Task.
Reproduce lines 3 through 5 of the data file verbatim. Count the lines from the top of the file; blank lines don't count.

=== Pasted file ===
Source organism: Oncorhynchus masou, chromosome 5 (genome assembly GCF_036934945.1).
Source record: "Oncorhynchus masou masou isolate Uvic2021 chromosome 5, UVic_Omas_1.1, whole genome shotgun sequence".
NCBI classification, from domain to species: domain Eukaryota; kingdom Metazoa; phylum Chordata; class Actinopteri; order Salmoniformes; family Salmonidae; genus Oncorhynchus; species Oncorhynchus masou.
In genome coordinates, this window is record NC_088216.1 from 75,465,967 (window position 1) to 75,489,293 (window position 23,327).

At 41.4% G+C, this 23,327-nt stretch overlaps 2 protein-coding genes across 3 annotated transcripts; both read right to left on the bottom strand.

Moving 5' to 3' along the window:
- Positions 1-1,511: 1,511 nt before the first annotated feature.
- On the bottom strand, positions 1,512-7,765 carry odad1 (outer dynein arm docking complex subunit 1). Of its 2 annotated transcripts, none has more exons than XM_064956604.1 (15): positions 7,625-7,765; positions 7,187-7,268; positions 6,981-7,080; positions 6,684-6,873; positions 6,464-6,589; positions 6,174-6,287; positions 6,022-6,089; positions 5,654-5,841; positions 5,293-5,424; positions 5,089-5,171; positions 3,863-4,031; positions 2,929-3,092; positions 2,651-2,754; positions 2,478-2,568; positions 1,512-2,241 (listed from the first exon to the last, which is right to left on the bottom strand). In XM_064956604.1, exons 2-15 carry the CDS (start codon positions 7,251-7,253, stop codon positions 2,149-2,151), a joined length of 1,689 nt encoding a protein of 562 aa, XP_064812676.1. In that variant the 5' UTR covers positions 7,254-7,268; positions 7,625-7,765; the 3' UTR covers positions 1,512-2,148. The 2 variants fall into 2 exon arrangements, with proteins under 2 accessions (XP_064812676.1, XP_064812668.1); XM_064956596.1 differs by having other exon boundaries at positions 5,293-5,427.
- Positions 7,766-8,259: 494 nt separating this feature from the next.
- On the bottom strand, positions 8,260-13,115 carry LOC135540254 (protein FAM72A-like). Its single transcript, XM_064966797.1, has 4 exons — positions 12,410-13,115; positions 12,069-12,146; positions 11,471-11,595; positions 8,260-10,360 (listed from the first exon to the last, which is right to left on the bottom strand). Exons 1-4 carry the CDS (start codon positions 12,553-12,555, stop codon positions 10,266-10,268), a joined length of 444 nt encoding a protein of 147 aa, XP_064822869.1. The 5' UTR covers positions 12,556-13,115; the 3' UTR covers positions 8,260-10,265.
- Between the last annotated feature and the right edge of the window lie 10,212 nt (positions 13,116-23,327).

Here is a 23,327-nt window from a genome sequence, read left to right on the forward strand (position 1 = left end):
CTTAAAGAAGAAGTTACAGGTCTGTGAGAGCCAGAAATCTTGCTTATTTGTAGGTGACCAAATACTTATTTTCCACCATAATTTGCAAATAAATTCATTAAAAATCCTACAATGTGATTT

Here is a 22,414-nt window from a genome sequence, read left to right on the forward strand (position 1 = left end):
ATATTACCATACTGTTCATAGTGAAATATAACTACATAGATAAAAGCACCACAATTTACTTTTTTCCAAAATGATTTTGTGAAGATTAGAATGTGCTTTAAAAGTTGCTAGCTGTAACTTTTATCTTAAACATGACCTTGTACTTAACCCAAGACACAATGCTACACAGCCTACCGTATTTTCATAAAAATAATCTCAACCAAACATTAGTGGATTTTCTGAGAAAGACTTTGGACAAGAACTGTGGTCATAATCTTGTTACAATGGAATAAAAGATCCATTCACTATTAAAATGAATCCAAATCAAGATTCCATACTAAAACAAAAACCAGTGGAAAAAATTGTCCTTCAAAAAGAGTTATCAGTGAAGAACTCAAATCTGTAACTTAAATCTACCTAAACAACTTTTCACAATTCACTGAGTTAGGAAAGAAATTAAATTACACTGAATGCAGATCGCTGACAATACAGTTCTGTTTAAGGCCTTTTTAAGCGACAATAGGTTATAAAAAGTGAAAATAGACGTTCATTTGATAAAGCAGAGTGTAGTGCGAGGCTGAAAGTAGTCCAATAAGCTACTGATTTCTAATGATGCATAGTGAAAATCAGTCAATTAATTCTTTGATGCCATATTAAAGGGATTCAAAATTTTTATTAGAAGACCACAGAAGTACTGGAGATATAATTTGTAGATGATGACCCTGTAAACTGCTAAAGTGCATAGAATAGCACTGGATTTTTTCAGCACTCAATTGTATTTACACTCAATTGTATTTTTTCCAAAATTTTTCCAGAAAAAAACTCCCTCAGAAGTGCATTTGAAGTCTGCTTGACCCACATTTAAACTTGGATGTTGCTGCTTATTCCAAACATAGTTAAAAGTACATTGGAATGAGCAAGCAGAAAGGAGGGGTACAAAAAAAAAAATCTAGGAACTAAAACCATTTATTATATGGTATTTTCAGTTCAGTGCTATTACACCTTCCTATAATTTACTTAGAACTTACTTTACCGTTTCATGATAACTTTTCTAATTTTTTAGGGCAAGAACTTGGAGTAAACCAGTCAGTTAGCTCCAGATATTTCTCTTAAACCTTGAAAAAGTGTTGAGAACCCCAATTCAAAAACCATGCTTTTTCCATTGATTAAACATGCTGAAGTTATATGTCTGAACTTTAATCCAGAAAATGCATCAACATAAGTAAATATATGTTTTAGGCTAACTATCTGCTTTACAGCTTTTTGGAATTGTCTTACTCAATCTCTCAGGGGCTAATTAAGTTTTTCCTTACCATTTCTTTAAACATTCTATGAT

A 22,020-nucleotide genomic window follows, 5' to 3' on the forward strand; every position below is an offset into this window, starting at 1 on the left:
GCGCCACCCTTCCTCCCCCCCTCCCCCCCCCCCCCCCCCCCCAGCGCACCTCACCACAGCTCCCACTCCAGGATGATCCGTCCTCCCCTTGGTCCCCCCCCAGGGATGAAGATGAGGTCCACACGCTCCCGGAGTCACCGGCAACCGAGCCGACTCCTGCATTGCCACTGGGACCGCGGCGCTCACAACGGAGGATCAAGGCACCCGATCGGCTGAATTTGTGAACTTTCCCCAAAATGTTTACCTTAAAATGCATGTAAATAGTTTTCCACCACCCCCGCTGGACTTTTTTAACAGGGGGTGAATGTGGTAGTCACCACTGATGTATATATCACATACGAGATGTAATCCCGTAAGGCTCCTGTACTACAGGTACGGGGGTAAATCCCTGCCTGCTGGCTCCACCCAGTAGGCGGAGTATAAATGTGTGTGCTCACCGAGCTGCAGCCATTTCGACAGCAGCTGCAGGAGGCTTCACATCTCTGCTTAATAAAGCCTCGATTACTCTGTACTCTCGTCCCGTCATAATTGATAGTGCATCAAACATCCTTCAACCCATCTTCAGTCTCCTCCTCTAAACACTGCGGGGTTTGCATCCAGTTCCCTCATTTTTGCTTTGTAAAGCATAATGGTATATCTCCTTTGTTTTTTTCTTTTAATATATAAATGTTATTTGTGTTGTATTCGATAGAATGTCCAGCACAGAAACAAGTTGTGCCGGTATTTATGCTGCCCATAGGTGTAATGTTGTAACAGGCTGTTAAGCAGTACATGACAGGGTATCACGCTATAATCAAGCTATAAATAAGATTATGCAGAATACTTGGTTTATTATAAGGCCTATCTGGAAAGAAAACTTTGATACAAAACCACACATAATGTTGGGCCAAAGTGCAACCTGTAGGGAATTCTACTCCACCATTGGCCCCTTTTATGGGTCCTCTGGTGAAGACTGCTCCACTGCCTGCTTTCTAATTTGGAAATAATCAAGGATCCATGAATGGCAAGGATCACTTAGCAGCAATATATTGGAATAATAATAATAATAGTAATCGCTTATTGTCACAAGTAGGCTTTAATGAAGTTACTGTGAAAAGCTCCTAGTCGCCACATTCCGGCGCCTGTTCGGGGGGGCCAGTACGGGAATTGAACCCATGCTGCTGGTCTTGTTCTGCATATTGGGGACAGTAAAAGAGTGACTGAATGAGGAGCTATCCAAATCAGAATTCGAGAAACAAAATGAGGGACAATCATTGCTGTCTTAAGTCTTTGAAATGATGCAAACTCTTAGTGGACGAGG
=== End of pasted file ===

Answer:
NCBI classification, from domain to species: domain Eukaryota; kingdom Metazoa; phylum Chordata; class Actinopteri; order Salmoniformes; family Salmonidae; genus Oncorhynchus; species Oncorhynchus masou.
In genome coordinates, this window is record NC_088216.1 from 75,465,967 (window position 1) to 75,489,293 (window position 23,327).

At 41.4% G+C, this 23,327-nt stretch overlaps 2 protein-coding genes across 3 annotated transcripts; both read right to left on the bottom strand.